In addition to Monty Holmes’ record, which was produced by Paul Davis, Bang II is also releasing an R&B disc by Sleepy’s Theme, a group that includes Patrick Brown of the Organized Noise production team; a greatest-hits package from Brick; and a new album by Davis. “The only thing I had to work very hard on was to persuade Paul Davis to produce,” Berns says. “I’m only as good as the product I put out.”
Spanish-born, Canadian-raised Miguel Salas will be launched to the country and international markets simultaneously. Separate staffs, meanwhile, will work the label’s country and black music releases; within a month, Bang II will open an Atlanta office, which will handle all of the label’s R&B acts.
Although some people in the industry are wary of attempting Bang II’s dual strategy, Berns doesn’t think it’s odd to work such different formats at the same time. “Bang Records was always that,” she says. “I’ve always known how to work a black record as well as a country record. Music is music. There’s a really good correlation between urban and country. What I love to work is songs; to me, the song is everything.”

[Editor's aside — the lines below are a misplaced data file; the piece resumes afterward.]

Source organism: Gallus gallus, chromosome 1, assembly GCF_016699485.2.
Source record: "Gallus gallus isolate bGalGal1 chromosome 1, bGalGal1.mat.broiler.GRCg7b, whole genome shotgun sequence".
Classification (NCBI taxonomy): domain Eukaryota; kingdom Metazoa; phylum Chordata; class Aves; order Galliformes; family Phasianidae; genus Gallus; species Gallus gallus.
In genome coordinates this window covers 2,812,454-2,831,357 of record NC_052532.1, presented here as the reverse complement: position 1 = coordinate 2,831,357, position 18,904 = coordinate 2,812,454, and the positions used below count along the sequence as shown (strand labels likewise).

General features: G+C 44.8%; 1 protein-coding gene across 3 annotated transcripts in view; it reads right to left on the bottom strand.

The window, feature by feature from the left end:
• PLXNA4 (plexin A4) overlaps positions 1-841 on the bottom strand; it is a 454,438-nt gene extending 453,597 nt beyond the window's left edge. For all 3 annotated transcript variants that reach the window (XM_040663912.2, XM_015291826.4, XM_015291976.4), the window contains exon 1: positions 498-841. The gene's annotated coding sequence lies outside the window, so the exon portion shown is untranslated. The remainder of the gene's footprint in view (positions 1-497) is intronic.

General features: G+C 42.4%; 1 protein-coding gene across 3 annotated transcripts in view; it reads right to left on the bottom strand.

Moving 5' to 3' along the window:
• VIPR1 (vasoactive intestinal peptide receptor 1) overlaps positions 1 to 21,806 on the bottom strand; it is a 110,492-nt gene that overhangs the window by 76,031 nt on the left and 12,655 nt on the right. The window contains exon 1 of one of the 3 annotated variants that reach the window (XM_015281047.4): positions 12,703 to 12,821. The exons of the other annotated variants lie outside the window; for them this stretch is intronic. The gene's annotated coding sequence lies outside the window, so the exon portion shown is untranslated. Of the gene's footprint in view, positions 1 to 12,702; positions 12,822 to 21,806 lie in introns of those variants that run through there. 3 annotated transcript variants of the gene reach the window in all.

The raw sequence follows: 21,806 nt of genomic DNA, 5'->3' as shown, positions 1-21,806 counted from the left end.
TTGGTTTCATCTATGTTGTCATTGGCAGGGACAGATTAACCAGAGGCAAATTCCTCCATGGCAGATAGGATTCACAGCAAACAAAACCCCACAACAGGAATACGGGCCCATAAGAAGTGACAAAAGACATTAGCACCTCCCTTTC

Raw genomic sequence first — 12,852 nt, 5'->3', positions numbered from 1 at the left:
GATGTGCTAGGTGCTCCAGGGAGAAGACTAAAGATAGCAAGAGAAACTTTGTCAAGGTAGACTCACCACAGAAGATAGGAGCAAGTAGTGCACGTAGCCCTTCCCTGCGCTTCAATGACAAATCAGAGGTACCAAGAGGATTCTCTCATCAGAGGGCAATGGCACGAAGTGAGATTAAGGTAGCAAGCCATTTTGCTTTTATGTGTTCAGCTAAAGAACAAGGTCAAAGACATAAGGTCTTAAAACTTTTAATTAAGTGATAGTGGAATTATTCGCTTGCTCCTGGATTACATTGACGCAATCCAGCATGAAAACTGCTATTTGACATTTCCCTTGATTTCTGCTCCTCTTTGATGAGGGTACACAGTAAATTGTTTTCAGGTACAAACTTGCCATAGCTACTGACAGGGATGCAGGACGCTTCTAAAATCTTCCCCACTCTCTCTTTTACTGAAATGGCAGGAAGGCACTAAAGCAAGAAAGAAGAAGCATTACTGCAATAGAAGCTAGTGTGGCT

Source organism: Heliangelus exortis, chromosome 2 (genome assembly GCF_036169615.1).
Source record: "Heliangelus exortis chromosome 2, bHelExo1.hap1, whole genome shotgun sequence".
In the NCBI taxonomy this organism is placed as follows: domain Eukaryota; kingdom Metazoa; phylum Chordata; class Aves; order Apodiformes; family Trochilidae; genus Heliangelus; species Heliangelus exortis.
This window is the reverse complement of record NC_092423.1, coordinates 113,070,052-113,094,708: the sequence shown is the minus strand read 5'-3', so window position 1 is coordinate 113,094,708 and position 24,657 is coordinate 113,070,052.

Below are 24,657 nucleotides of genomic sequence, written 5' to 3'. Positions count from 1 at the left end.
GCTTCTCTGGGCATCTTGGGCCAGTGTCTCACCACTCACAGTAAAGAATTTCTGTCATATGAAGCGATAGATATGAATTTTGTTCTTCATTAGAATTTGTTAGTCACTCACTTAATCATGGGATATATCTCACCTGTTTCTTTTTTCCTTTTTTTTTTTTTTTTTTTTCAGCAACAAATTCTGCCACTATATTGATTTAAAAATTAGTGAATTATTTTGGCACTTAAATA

New Country closes
New Country magazine, the most interesting of today’s mainstream country periodicals, has temporarily suspended publication; it will relaunch in the fall as a bimonthly. The magazine began in the early ’90s under the editorial leadership of David Sokol and Nashvillian Brian Mansfield, whose edgy and intelligent approach gave the magazine a unique appealthis was the one publication that industry publicists read for enjoyment. After Mansfield’s departure, New Country lured Bob Cannon, a contributor to such national periodicals as Entertainment Weekly, from Florida to Nashville. Cannon is not expected to remain with the magazine through its reinvention. It’s likely that he’ll be snapped up by another national publication by then.